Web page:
Media Release: Maine DOE Announces Inaugural Class of Teacher Leader Fellows

The Maine Department of Education (DOE) launched Maine’s Teacher Leader Fellows today with an inaugural class of five extraordinary educators from across the state. Waterville Senior High School social studies teacher Jessica Graham, Fryeburg Academy national-board certified teacher James St. Pierre, Nokomis Regional Middle School Integrated Technology teacher Keith Kelley, Mattanawcook Academy mathematics teacher Sarah Krause, and national-board certified music teacher Dorie Tripp will work with Maine DOE staff to support Maine’s educators in cross-cutting, interdisciplinary concepts of civics, STEAM, and humanities.

The Teacher Leader Fellows will provide educators across Maine with weekly updates on resources and materials, host monthly professional learning opportunities, and maintain webpages with rich and informative content. To receive weekly communications and monthly professional learning around civics, STEAM, and/or humanities concepts, click here.

“Taking on this new position offers so many opportunities to engage with exactly what I love about teaching—meeting other educators, making connections with community partners, and celebrating community centered student learning. I truly believe that building strong communities and educating engaged citizens is the core mission of schools, and that civic learning happens in every grade and every content area. I am so excited to help connect, celebrate, and create with educators and learners around Maine,” said Waterville Senior High School social studies teacher Jessica Graham.

“Being a teacher leader means connecting and helping others connect. It means gathering the ideas and experiences of the teachers in the state and sharing them in manageable, practical, and efficient ways. We have such a great array of professionals whose knowledge can elevate all students, so to be one of the leaders bringing them together is a privilege,” said Fryeburg Academy national-board certified teacher James St. Pierre.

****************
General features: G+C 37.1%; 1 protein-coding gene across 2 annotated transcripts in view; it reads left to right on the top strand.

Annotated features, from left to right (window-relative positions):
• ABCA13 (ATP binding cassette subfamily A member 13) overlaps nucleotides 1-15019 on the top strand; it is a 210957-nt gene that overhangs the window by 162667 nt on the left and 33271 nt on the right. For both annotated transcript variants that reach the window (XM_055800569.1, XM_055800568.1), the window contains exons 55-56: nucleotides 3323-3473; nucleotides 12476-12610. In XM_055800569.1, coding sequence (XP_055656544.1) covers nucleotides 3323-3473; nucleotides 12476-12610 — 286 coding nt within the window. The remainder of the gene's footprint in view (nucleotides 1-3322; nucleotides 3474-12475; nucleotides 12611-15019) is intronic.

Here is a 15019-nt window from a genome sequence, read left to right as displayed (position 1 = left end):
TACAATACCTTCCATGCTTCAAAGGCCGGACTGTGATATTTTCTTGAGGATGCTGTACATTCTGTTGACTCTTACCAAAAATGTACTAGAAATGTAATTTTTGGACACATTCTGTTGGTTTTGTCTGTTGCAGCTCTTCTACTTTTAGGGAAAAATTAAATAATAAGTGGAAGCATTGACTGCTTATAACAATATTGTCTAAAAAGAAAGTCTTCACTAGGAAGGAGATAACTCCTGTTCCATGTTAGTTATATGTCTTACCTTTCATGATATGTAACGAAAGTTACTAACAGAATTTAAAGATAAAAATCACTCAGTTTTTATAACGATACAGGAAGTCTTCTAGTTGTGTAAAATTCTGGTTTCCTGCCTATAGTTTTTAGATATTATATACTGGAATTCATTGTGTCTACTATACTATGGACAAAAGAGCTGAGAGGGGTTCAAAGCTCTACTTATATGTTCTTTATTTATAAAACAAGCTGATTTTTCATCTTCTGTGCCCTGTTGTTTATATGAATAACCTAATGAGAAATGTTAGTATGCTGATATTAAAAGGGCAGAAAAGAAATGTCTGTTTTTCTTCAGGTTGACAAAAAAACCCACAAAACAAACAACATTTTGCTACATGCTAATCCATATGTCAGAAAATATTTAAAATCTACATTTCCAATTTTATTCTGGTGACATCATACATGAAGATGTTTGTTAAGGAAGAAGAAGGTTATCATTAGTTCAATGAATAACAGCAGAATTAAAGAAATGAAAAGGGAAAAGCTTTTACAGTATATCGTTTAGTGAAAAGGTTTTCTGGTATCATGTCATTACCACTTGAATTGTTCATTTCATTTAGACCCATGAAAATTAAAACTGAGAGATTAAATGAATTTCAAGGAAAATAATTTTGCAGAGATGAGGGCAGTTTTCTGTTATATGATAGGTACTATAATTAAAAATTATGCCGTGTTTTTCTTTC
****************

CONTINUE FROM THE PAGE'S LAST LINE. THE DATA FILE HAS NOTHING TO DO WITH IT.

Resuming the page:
“To be a teacher you need to know the material and your students. A great teacher never stops learning and the best learning is done by teaching others. I hope, with the other Teacher Leader Fellows, to help educate others and myself until STEAM pours out of all of our classrooms,” said Nokomis Regional Middle School Integrated Technology teacher Keith Kelley.

“As a STEAM Teacher Leader Fellow, I hope to help spread important information and opportunities to the other STEAM educators in Maine. I plan to regularly provide teachers with some meaningful STEAM lessons and activities that can be incorporated into their classrooms. Additionally, as a teacher of mathematics and a fan of the arts, I would like to help others see the beauty in the world of STEAM,” said Mattanawcook Academy mathematics teacher Sarah Krause.

“I’m delighted to be working with the DOE to support Maine teachers! I look forward to working with other educators to learn, collaborate, and to create unique learning opportunities for our students,” said national-board certified music teacher Dorie Tripp.

Meet Maine’s Teacher Leader Fellows

Jessica Graham
Jessica Graham

Jessica Graham is a high school social studies teacher at Waterville Senior High School. She serves as the National Honor Society advisor and Trivia Club advisor and on the district curriculum committee. After working in museum education around the state of Maine for a decade, Jessica transitioned to classroom teaching six years ago and relishes the opportunity to build lasting relationships with students. She is passionate about civics education conceived broadly: helping students practice community in the classroom and in the wider world through conversation, action, and applied knowledge of decision-making processes. Her background in museum work leads her to approach content in an interdisciplinary and experiential way. Her greatest honor as a teacher was receiving Waterville’s annual staff Renaissance Award, a recognition bestowed by the student body.

In her free time Jessica is pursuing a PhD in history from the University of Maine, volunteers as a Girl Scout leader, and enjoys slowly converting her suburban yard into a garden retreat full of native plants and pollinator habitat.